Writing a book always takes longer than you think it will. However it shouldn't take forever. In this article we'll look at four easy tips which will help you to get your book written, and probably more quickly than you think possible.
I've written many books, both for print and for digital publication. I love developing books because I love the feeling of getting into a process and having lots to write. However, whether you love to create books or not, these tips will help you.
Here they are.
1. Remember That Creation Is a Process
The temptation when you're writing is to go back and constantly tinker with what you've written. You generate six words, decide that they're the wrong words, so you delete them and type several other words. Then you'll decide that those words are totally stupid, and you can do better... so you delete them again.
That's the fast road to madness.
Start, and keep writing. You can always fix it later, during the editing process. Keep a forward momentum when you keep going.
2. Avoid Obsessive Re-Reading
A book which takes several hours to read has taken several months, and sometimes several years, to write. Considering that you've only got a certain number of hours each day to spend on your book, avoid re-reading what you've written as much as possible. Re-reading wastes time you should be spending developing your book.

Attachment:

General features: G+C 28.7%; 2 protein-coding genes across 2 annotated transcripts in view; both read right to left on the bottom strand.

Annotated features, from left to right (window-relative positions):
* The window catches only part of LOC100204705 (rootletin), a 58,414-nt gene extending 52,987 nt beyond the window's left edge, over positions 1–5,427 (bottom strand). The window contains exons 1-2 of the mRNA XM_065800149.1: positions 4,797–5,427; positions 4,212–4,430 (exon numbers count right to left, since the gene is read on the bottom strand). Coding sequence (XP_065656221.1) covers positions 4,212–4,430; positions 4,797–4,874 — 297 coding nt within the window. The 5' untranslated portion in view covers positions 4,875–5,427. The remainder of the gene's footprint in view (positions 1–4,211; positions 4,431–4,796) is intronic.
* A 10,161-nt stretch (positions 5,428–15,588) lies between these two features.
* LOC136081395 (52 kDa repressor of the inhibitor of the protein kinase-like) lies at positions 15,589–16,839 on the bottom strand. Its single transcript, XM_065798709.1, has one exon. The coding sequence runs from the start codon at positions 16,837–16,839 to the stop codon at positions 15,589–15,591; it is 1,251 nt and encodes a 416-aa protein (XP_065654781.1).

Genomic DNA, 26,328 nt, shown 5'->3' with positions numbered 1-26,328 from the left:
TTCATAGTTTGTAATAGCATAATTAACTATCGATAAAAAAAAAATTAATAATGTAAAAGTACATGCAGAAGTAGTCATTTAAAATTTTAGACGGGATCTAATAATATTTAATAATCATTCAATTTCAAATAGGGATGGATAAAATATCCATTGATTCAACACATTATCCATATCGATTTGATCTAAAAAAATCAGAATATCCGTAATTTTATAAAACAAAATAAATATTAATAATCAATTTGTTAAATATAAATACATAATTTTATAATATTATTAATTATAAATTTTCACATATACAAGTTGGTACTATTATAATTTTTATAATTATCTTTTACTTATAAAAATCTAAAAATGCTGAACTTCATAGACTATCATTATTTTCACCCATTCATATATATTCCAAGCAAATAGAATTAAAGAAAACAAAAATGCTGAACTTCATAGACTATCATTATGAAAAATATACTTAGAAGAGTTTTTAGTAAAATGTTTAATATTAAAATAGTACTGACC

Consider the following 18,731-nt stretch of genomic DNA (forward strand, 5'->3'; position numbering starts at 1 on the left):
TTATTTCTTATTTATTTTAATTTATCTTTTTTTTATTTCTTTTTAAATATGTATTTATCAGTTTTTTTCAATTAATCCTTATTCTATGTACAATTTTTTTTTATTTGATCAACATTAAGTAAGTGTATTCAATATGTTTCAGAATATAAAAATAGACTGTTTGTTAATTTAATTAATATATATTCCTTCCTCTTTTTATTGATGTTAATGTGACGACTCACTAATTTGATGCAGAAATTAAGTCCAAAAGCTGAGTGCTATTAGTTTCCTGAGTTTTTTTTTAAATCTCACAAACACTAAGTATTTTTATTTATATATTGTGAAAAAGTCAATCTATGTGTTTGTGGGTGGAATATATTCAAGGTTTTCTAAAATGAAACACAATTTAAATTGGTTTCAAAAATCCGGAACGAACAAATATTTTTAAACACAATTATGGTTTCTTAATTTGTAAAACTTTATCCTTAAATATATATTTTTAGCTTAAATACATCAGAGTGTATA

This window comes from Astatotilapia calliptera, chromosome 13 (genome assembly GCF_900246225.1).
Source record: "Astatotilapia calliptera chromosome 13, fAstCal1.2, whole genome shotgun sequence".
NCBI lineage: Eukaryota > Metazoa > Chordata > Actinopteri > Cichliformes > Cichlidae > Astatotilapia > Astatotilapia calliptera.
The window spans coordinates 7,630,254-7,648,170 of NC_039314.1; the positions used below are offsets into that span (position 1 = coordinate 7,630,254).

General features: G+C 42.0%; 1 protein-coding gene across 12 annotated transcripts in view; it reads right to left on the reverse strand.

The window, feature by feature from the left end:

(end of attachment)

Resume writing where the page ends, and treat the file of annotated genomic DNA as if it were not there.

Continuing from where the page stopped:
Reread the last page, but no more. Then start writing.
3. Outline: Just Do It
If you don't outline, get into the habit. Your outline can be a simple list of what you intend to cover in the book. If you don't outline, chances are you won't finish the book because you'll lose momentum.
I know many novelists who maintain that if they don't know happens in the book, the reader won't know either. Unfortunately, if you don't know what happens you're operating without a safety net. You'll paint yourself into a corner, or you'll wander off on weird tangents.
4. You Don't Need to Start at the Beginning
If you remember this one simple rule, you'll write many more books. Once you've completed your tentative outline, feel free to work on whatever chapter or scene strikes your mood on a particular day.
If you're writing a novel, and want to write a scene which takes place in the middle of the book, feel free. Alternatively if you're writing nonfiction, there's nothing stopping you from writing Chapter Eight before you write Chapter One. It's completely up to you.
Try these four tips. They'll not only help you to complete your book, but will also help you to build good writing habits.
Want to write a book? You can, with Angela Booth's comprehensive Write a Book Collection. Discover the secrets and develop the skills you need to write ANY book, from how-to guides to novels and memoirs. Angela's been writing since the 1970s, and she shares her secrets with you. Her Just Write A Book Blog helps you to write a book and get it published.
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